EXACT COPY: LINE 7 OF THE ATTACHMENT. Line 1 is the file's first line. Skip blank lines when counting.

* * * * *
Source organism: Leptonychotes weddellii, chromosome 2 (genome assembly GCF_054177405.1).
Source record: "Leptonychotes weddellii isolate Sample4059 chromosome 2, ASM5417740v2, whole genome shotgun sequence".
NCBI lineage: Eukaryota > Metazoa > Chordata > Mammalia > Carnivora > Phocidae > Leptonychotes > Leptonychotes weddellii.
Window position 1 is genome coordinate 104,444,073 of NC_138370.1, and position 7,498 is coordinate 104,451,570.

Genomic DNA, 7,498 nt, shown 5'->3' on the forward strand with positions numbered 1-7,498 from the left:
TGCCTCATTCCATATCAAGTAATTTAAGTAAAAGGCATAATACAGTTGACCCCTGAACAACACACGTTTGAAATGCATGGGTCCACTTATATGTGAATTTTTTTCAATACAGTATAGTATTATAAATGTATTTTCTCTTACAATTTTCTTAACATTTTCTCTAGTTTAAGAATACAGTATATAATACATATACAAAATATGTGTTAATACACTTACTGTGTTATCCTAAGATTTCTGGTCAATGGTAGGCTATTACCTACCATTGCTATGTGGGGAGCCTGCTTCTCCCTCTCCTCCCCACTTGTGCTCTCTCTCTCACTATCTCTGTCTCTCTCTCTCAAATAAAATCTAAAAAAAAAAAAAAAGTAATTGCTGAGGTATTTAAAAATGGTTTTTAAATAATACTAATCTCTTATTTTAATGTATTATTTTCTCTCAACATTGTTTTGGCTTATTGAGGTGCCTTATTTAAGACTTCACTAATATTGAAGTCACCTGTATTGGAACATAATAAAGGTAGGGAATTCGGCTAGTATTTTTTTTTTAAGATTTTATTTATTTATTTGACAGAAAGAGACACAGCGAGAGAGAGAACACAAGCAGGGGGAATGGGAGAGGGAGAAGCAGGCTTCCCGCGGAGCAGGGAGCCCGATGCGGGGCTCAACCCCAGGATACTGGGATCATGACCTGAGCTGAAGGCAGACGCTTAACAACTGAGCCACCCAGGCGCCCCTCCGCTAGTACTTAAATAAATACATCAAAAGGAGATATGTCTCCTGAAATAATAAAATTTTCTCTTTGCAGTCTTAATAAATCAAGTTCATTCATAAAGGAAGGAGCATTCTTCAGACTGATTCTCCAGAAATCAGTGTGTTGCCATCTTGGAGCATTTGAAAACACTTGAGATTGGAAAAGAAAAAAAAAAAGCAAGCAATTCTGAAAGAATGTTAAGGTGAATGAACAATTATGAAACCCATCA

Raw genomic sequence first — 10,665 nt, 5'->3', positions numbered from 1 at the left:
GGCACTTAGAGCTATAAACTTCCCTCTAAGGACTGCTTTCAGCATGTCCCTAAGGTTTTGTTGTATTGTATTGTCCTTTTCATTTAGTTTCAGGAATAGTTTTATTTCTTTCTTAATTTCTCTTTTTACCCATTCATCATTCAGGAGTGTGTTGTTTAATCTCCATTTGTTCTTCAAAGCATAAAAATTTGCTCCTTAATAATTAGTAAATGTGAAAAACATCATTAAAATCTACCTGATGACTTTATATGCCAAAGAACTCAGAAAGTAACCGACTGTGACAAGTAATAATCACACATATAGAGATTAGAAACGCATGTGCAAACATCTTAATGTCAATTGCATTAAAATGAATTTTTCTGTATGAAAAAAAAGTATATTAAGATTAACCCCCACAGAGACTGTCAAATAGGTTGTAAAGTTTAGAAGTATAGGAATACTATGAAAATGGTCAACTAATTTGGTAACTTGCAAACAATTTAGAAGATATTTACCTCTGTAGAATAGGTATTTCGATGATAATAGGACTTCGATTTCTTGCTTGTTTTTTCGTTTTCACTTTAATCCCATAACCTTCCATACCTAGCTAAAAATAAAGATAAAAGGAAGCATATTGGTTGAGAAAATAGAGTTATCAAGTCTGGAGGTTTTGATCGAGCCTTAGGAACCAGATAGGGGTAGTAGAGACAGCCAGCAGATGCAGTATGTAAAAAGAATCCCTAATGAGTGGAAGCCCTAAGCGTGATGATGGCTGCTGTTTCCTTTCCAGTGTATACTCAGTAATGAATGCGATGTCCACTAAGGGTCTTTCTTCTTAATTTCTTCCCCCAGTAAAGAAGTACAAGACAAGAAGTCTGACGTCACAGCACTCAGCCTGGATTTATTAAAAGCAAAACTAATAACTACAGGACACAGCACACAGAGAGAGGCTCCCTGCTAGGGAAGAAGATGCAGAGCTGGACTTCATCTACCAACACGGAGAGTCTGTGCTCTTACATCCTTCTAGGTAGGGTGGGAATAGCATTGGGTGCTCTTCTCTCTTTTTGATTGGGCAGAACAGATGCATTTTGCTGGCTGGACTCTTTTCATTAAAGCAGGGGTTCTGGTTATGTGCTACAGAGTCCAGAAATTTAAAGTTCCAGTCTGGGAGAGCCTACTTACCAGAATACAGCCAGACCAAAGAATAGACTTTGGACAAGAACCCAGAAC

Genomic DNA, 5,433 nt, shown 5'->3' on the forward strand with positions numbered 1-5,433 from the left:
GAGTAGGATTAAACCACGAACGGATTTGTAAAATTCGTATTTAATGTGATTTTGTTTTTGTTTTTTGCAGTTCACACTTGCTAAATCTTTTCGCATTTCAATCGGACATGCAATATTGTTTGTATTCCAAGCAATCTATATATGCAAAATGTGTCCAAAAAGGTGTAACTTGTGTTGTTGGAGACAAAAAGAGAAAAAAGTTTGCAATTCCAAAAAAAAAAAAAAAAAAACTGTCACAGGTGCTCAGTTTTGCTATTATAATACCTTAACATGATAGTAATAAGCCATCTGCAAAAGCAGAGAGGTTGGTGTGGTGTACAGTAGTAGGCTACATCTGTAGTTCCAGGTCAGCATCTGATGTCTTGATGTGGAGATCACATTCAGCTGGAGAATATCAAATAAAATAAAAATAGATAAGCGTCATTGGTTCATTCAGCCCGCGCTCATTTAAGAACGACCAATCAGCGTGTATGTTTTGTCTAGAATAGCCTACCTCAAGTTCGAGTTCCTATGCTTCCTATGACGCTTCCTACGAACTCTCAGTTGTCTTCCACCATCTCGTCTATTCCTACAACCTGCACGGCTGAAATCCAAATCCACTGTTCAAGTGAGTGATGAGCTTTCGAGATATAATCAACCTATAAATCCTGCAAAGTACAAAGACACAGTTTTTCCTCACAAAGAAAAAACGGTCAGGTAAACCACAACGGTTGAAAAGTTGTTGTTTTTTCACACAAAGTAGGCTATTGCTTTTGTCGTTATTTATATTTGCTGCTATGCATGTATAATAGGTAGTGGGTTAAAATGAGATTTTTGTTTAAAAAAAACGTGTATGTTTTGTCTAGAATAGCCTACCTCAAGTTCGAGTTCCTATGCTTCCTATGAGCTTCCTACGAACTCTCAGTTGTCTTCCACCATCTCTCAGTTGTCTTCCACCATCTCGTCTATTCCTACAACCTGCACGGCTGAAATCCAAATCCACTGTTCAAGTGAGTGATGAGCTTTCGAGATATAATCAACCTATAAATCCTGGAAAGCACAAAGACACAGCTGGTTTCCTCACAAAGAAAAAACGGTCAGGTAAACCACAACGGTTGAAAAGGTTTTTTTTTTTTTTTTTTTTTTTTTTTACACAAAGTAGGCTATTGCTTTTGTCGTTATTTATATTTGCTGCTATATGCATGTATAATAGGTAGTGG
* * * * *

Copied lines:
Raw genomic sequence first — 10,665 nt, 5'->3', positions numbered from 1 at the left: